Evangelicals and Israel's Birthday

The views expressed by the author do not necessarily reflect the editorial opinion of The Christian Post or its editors.
(Photo: REUTERS/Ronen Zvulun)A general view shows the Dome of the Rock and Jerusalem's Old City December 4, 2017.

As we prepare to celebrate the 70th anniversary of Israel's independence (May 14, 2018) we need to explain to others, and to remind ourselves, why many evangelicals fervently support Israel and the Jewish people.

According to Lifeway Research in Nashville, at least half of self-identified evangelicals believe that at some point in the future most Jewish people will accept Jesus of Nazareth as the promised Messiah.

Additionally, large segments of American evangelicalism believe that God has made certain promises to His chosen people, the Jews, that He did not make to Gentiles — including possession of the Promised Land of Israel forever, in belief, in unbelief, in obedience and in disobedience, unconditionally forever.

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(By CP Cartoonist Rod Anderson)

These beliefs are based on the Abrahamic Covenant that God made with Abraham (Gen. 12:1–3). In this covenant with Abraham, God not only promised the land of Canaan to the Jews forever, He also promises to bless those who bless the Jews and curse those who curse the Jews. Consequently millions of evangelicals believe that if they want God to bless them individually, and America collectively as a nation, then they need to bless the Jews.

This means among other things, that anti-Semitism must be resisted vigorously wherever and whenever it rears its demonic head. It also means supporting the Jewish people's aspirations to have their own homeland in the ancient God-given land of Israel.

The previously unimaginable horrors of the 20th century Holocaust underscore the necessity of such a homeland of refuge for the Jewish people. Israel's 1948 Declaration of Independence says, "We will be open for Jewish immigration and for the ingathering of the exiles."

Israeli Prime Minister Benjamin Netanyahu, speaking to his fellow Israelis explained how his grandfather was beaten unconscious by an anti-Semitic mob in a train station in the heart of Europe at the end of the 19th century: "He pledged to himself that if he survived the night, he would bring his family to the land of Israel and help build a new future for the
Jewish people and its land." Mr. Netanyahu went on to say, "I am standing here today as the Prime Minister of Israel because my grandfather kept his promise."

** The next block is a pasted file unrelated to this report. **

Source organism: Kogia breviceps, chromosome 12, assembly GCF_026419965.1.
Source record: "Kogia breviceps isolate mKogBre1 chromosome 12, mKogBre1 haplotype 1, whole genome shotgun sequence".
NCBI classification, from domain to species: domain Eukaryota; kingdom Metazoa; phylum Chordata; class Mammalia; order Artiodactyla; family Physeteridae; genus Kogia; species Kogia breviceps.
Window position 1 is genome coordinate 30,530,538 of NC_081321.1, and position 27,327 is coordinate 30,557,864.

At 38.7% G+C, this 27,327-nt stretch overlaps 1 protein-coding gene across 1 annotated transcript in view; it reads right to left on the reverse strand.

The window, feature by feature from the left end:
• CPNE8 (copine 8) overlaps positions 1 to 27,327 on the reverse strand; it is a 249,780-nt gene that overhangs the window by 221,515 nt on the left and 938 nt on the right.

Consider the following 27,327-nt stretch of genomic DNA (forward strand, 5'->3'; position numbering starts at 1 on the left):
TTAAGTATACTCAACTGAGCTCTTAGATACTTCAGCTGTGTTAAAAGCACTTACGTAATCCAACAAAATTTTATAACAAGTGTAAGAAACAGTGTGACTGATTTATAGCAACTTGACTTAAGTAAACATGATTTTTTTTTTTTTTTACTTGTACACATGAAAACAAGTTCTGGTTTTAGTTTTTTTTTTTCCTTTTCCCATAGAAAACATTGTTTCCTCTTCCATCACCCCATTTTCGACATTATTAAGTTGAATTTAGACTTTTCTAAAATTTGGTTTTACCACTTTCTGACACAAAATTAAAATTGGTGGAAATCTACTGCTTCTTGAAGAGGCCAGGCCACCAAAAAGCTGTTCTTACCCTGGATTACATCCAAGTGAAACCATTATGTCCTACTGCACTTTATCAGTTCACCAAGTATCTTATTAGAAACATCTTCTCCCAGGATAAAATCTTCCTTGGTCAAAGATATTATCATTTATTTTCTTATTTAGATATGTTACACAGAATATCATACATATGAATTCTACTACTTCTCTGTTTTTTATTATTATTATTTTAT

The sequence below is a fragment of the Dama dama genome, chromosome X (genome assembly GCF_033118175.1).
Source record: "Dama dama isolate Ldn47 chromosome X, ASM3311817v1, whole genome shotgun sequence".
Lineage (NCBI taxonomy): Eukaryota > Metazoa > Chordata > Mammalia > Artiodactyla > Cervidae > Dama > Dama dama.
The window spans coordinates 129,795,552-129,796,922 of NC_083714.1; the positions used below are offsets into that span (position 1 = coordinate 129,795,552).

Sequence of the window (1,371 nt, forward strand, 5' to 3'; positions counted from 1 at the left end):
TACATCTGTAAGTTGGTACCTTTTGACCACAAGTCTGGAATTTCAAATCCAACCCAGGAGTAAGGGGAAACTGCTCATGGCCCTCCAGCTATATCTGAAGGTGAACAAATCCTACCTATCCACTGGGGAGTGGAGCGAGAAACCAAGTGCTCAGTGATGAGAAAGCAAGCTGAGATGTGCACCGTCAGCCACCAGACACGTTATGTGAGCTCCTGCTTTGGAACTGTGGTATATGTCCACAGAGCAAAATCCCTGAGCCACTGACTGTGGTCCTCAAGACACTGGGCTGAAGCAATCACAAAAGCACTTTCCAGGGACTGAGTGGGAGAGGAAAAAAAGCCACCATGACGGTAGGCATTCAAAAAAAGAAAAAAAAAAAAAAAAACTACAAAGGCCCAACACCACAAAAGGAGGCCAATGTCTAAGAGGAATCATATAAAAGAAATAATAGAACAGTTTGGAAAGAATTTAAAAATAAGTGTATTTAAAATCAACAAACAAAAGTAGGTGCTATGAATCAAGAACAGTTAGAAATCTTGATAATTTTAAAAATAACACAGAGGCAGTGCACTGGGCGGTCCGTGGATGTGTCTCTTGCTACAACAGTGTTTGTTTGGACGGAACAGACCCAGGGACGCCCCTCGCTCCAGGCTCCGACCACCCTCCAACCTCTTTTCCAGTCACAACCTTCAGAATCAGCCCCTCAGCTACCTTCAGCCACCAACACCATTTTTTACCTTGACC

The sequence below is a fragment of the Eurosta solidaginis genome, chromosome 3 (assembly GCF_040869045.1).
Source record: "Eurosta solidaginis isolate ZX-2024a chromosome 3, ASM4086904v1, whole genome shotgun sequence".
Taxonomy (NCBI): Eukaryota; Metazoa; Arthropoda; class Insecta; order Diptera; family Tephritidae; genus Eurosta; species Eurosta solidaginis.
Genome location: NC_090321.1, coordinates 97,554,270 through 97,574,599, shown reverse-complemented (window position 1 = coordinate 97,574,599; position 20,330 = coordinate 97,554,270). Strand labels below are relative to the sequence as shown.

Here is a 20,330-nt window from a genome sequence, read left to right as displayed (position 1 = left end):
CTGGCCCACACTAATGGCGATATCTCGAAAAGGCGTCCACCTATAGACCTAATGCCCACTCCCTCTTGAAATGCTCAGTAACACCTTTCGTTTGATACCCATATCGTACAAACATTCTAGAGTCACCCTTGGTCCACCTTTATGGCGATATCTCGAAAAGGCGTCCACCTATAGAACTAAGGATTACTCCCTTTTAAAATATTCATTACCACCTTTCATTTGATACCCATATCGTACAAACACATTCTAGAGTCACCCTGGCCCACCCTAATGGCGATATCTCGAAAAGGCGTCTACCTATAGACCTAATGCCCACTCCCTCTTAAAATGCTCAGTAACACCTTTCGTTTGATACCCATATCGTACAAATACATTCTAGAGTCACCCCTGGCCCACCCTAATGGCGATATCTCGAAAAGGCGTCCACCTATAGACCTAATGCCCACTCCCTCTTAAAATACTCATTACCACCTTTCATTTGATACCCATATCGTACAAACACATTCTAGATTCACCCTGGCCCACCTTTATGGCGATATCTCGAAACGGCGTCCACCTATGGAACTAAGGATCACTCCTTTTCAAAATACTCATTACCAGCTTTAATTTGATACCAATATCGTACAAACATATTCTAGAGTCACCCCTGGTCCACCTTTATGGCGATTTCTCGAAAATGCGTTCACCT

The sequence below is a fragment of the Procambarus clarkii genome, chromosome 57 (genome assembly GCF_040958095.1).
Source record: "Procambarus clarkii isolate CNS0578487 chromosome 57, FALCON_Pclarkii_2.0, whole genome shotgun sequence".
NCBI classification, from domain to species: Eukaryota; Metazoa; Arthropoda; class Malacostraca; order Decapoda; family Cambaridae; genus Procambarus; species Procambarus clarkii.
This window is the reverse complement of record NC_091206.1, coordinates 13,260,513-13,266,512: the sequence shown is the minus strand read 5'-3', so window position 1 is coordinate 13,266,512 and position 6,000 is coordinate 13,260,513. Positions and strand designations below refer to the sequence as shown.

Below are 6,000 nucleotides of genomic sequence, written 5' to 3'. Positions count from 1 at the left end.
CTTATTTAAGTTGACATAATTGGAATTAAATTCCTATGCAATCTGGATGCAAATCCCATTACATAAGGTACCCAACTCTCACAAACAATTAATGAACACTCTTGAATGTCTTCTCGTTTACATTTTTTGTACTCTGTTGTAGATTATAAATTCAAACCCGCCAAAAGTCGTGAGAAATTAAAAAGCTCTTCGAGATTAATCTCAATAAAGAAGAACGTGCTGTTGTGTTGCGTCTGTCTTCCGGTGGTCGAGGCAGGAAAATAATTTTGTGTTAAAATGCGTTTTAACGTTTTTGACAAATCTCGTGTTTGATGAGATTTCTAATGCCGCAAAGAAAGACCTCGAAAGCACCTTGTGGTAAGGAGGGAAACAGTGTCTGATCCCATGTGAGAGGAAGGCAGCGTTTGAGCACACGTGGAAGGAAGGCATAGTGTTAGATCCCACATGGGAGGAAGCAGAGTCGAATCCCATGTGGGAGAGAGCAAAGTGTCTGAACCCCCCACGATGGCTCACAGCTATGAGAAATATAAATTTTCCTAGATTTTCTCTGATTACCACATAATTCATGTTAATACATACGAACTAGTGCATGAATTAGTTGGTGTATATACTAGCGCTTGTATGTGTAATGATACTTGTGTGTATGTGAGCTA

Supporting the Jewish people's right to govern themselves in the ancient homeland that God promised them in perpetuity so many millennia ago, does not mean blind affirmation and support for anything and everything Israel does. If we truly care about Israel and the Jewish people, we are compelled to tell them when we believe she is acting wrongly or contrary to her true best interests. Those you really love you tell the truth, as you believe it to be, even if it hurts or causes offense. However, supporting Israel does mean that you don't seek to coerce her to take actions she feels will endanger her national security.

While many Jewish people appreciate evangelicals' support for Israel, they often take offense when evangelicals continue to insist that eternal salvation for everyone, Jew and Gentile, is through faith in Jesus the Messiah who declared, "I am the way, the truth, and the life, no man cometh unto the Father but by me (John 14:6).

I once had a rabbi say to me, with some exasperation, "Richard, I know that is what you believe, but do you have to say it?"

I replied, "Yes, I do. My faith has in it something called The Great Commission, which is a divine command to share the Gospel with everyone. Furthermore, the Apostle Paul commanded Christians to go 'to the Jew first and also to the Greek' (Rom. 1:16). So, as a disciple of Jesus I am specifically commanded and called to witness to the Jews, God's chosen people, that Jesus of Nazareth is the promised Messiah and Savior. If the price of respecting your faith is to disregard the commands of my faith, then the price is too high."

I reminded my rabbi friend that for Christians, witnessing to the life transforming power of the Gospel is an act of love, and not bigotry or hatred, and we are also admonished by the Apostle Peter, "but in your hearts ... always be prepared to give an answer to everyone who asks you to give the reason for the hope that you have. But do this with gentleness
and respect." (I Peter 3:15).

As you watch Israel's 70th birthday celebrations this Monday, understand that evangelicals will be exuberantly joining the festivities as they rejoice with their Jewish friends our God's faithfulness and watch care over His people and that human history is not merely cyclical, but linear, and God is bringing His eternal purposes to fruition.

As Jews and Evangelical Christians together celebrate Israel's birthday this year, there will be a new depth to their joy — they will also be celebrating the opening and dedication of the new American Embassy in Jerusalem, the City of David, the ancient capital of the Jewish nation, and once and forever capital of Israel.

We will all be praying for the peace of Jerusalem.

Dr. Richard Land is president of Southern Evangelical Seminary and executive editor of The Christian Post.